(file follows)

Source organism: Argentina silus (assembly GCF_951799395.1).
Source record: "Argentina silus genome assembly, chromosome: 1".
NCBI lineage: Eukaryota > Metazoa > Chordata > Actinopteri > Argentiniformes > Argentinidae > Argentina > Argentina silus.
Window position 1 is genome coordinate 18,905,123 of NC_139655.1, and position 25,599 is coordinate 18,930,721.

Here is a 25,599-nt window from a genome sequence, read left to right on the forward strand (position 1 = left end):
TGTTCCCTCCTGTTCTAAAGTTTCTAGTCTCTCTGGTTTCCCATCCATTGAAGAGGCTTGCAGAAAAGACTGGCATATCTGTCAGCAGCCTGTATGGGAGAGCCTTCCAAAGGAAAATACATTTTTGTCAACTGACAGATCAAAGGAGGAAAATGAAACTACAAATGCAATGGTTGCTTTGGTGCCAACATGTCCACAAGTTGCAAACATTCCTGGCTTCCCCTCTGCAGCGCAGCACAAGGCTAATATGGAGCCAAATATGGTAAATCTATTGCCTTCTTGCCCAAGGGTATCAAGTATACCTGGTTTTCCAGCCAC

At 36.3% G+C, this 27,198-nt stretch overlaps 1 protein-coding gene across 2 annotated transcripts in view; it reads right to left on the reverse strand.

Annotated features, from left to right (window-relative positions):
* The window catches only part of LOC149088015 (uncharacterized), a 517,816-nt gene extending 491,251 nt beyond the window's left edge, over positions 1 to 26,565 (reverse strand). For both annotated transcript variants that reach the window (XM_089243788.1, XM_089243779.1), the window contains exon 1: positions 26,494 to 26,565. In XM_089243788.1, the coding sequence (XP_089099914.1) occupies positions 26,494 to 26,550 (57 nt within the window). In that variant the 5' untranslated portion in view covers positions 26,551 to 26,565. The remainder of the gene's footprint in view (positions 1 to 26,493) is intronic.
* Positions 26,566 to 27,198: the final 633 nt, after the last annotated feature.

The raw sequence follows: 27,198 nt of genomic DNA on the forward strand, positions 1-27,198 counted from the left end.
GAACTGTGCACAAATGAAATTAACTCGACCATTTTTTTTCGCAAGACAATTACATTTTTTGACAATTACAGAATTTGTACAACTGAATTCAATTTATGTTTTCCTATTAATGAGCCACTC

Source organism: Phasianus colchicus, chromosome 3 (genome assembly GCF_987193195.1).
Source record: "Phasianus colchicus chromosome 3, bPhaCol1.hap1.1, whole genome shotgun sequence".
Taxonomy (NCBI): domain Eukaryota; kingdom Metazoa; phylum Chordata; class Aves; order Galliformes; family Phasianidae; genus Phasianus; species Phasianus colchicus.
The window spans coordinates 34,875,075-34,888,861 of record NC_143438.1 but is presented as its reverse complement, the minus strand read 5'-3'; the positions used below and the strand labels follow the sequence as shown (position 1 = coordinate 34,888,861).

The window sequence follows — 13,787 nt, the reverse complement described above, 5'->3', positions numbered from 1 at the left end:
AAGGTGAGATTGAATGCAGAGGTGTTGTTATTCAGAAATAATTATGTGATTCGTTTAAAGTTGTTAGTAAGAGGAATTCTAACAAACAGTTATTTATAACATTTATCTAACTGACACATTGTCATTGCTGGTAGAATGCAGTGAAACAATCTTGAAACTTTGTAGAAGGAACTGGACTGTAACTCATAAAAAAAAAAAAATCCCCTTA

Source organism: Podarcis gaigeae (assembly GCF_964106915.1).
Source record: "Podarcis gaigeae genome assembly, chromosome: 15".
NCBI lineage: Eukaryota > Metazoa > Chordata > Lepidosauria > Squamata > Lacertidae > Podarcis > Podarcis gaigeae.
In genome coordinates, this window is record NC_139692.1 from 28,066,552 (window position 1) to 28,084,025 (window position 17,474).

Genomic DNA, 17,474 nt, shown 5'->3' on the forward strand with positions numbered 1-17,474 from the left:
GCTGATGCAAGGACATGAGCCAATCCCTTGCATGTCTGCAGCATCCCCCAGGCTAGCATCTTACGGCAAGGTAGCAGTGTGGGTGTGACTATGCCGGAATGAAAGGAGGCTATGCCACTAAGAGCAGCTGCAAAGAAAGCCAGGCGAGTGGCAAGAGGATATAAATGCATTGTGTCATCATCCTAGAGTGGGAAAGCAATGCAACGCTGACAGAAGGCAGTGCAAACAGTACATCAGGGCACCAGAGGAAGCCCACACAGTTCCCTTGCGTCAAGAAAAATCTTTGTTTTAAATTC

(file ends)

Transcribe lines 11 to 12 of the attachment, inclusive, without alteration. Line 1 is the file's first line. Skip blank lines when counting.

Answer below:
The raw sequence follows: 27,198 nt of genomic DNA on the forward strand, positions 1-27,198 counted from the left end.
GAACTGTGCACAAATGAAATTAACTCGACCATTTTTTTTCGCAAGACAATTACATTTTTTGACAATTACAGAATTTGTACAACTGAATTCAATTTATGTTTTCCTATTAATGAGCCACTC